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Wednesday, Nov 20, 2019

Lok Sabha elections 2019: Sugarcane may tilt the scales in west UP

In the 2014 Lok Sabha polls, the Bharatiya Janata Party (BJP) swept the region after promising to clear the sugarcane dues owed to farmers, and its vote share was more than the combined votes polled by the Samajwadi Party (SP) and the Bahujan Samaj Party (BSP), which are contesting in an alliance this time.

lok-sabha-elections Updated: Apr 07, 2019 08:21 IST
Chetan Chauhan
Chetan Chauhan
Hindustan Times, Saharanpur/Baghpat
In the 2014 Lok Sabha polls, the Bharatiya Janata Party (BJP) swept the region after promising to clear the sugarcane dues owed to farmers.
In the 2014 Lok Sabha polls, the Bharatiya Janata Party (BJP) swept the region after promising to clear the sugarcane dues owed to farmers.(Bloomberg file photo)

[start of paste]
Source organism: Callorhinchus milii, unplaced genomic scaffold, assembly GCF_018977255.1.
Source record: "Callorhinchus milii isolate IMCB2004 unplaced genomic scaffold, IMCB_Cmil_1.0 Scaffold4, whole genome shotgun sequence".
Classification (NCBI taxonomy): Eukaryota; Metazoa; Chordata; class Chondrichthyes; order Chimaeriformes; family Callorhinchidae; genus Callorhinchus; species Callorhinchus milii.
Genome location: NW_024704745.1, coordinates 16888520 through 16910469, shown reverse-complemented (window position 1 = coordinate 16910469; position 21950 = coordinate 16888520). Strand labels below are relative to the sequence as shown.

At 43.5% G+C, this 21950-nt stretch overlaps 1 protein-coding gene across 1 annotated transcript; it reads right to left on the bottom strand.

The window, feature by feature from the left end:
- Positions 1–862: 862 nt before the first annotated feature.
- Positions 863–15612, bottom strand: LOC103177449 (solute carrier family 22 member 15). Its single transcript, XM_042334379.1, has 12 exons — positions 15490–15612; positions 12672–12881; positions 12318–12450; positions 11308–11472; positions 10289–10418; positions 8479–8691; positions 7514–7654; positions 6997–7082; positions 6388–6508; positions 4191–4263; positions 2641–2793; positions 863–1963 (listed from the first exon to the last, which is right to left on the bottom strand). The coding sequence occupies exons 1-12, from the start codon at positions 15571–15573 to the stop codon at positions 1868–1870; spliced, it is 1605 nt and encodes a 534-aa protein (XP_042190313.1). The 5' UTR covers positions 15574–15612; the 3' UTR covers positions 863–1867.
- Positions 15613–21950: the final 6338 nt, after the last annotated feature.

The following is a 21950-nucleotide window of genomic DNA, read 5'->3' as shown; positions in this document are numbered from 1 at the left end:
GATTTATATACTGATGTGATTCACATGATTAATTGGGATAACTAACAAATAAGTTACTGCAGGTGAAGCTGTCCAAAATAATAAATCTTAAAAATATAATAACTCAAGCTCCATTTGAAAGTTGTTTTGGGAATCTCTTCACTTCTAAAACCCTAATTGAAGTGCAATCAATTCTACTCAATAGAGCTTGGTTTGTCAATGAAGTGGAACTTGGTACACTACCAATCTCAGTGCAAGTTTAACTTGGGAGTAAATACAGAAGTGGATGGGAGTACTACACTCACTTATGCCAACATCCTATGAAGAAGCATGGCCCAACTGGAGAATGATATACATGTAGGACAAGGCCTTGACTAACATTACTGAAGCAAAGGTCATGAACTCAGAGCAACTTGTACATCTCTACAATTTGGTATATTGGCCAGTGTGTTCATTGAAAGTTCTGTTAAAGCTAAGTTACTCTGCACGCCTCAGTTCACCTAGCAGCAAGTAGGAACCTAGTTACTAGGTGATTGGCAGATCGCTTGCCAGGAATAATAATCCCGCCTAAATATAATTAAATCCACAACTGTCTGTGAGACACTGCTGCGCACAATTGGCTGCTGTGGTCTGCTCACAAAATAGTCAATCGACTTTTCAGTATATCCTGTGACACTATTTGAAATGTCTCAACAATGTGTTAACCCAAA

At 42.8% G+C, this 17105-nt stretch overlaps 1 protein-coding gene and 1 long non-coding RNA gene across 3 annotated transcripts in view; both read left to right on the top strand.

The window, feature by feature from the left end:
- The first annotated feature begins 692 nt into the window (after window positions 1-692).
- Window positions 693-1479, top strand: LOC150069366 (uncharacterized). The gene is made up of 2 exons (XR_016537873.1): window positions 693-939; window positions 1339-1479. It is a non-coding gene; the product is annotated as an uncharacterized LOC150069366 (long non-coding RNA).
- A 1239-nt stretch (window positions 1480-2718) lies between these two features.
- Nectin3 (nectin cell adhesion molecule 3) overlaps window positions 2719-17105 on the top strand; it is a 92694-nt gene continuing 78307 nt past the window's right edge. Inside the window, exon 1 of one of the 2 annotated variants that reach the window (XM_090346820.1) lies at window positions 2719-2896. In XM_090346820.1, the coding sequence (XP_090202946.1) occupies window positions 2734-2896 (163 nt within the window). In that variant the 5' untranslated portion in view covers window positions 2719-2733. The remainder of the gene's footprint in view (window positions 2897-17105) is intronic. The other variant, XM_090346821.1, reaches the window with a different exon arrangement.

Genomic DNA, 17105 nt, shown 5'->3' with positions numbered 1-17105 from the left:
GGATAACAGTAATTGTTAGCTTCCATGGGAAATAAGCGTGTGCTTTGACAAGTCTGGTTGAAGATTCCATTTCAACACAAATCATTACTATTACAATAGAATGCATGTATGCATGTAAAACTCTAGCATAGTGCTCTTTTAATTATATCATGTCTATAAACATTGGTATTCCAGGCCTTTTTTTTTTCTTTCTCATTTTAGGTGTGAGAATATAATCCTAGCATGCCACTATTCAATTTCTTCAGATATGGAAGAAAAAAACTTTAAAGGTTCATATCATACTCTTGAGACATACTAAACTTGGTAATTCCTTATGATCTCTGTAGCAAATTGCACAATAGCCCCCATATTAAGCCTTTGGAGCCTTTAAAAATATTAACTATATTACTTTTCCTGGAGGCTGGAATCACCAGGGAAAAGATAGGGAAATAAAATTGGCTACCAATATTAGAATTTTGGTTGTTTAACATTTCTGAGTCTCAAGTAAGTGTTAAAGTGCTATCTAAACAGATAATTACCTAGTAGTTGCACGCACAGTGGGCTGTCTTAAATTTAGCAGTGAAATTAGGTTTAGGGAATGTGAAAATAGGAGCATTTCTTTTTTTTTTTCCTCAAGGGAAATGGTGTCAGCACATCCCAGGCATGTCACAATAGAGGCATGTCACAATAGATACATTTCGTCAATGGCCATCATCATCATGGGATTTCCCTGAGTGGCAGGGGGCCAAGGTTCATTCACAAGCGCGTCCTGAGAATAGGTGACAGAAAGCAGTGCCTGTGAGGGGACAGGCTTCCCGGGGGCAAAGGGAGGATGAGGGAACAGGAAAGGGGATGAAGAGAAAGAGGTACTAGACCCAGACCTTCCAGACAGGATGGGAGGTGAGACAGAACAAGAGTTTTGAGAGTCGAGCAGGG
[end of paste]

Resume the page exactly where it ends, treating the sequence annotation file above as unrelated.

In western Uttar Pradesh, sugarcane farmers hold the key to electoral success or failure, and it won’t be any different in the upcoming general elections. About 70% of the 15 million voters in western UP are directly or indirectly dependent for a livelihood on the sugarcane crop and can swing the result in the race for at least 18 of the 22 seats the region fills in the lower House.

In the 2014 Lok Sabha polls, the Bharatiya Janata Party (BJP) swept the region after promising to clear the sugarcane dues owed to farmers, and its vote share was more than the combined votes polled by the Samajwadi Party (SP) and the Bahujan Samaj Party (BSP), which are contesting in an alliance this time. The region will vote in two phases, on April 11 and April 18.

In the 2017 Uttar Pradesh assembly elections, the BJP again won a majority of the seats in western UP, but its vote share declined to about 44% from more than 50% in 2014, according to the New Delhi-based Trivedi Centre for Political Data, indicating that the SP-BSP alliance can be a formidable force this time around.